I also had the benefit of being around Boston, and being part of a law firm that has a large number of Harvard people. I had the experience of teaching.  And then I had the best experience – I had been a parent. That just allowed me to see things from a whole variety of different perspectives – student, parent of student, faculty member, basically the consumer of what Harvard produces, the beneficiary of everything that Harvard can deliver.

Gazette: The University is emerging from a particularly challenging stretch. From your point of view, how have President Faust and the University handled this period, and how do you think things are lining up for the future?

Lee: I was on the search committee that selected President Faust. From the time I first met her in that process, I’ve been extraordinarily impressed with the type of leadership she brings, her personality, her vision, and her ability to get things done.  She came into office during a time of some turmoil in the community. She did a pretty unbelievable job of taking her very calm, very thorough manner of addressing issues, and actually imposing that personality on the University.  It was a change that I think was a wonderful example of great leadership.  Now, I don’t know of any Civil War historian who thought that they were going to have to understand interest rate swaps.  But having done a wonderful job of restoring calm and confidence, she moved into another tumultuous time, and I think has done a very good job of moving us through that process.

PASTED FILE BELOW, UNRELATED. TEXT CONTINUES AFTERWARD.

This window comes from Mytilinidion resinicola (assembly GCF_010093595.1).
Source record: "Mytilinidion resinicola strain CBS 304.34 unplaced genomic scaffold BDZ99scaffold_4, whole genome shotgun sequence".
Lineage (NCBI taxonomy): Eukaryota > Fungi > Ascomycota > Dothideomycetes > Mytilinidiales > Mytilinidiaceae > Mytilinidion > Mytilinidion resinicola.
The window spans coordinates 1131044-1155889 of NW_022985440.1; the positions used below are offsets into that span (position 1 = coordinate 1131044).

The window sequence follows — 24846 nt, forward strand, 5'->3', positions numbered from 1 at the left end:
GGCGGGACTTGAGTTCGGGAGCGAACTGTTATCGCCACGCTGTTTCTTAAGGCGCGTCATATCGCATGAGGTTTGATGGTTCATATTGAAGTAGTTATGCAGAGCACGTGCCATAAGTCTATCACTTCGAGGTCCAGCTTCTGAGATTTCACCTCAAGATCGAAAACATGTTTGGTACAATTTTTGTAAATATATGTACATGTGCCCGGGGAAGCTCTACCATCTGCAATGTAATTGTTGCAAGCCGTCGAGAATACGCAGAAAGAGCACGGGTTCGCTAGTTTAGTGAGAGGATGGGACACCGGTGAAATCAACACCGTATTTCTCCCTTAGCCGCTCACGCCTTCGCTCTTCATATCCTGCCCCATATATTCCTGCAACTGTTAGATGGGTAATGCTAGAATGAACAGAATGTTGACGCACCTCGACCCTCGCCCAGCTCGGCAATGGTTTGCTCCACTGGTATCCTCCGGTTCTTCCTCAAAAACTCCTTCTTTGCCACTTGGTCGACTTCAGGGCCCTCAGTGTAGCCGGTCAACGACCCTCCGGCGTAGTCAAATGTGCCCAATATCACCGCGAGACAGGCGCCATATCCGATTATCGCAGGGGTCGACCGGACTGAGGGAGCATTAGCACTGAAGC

One of the challenges at Harvard is, it’s a paradox.  It’s the most creative, innovative place in the world.  Yet, it probably has more inertia than any place in the world. Part of the task is taking that institution, which is known for innovation and creativity, and then moving it forward and overcoming the inertia.  That requires incremental steps, one by one.  As I read her message to the community at the beginning of this school year, it said we’re coming into a different time, which we are.  It’s going to require that we set priorities, which we will have to.  And it’s going to require everybody to pull together and share both the rewards and the sacrifice of achieving those priorities.  And I think that everybody will.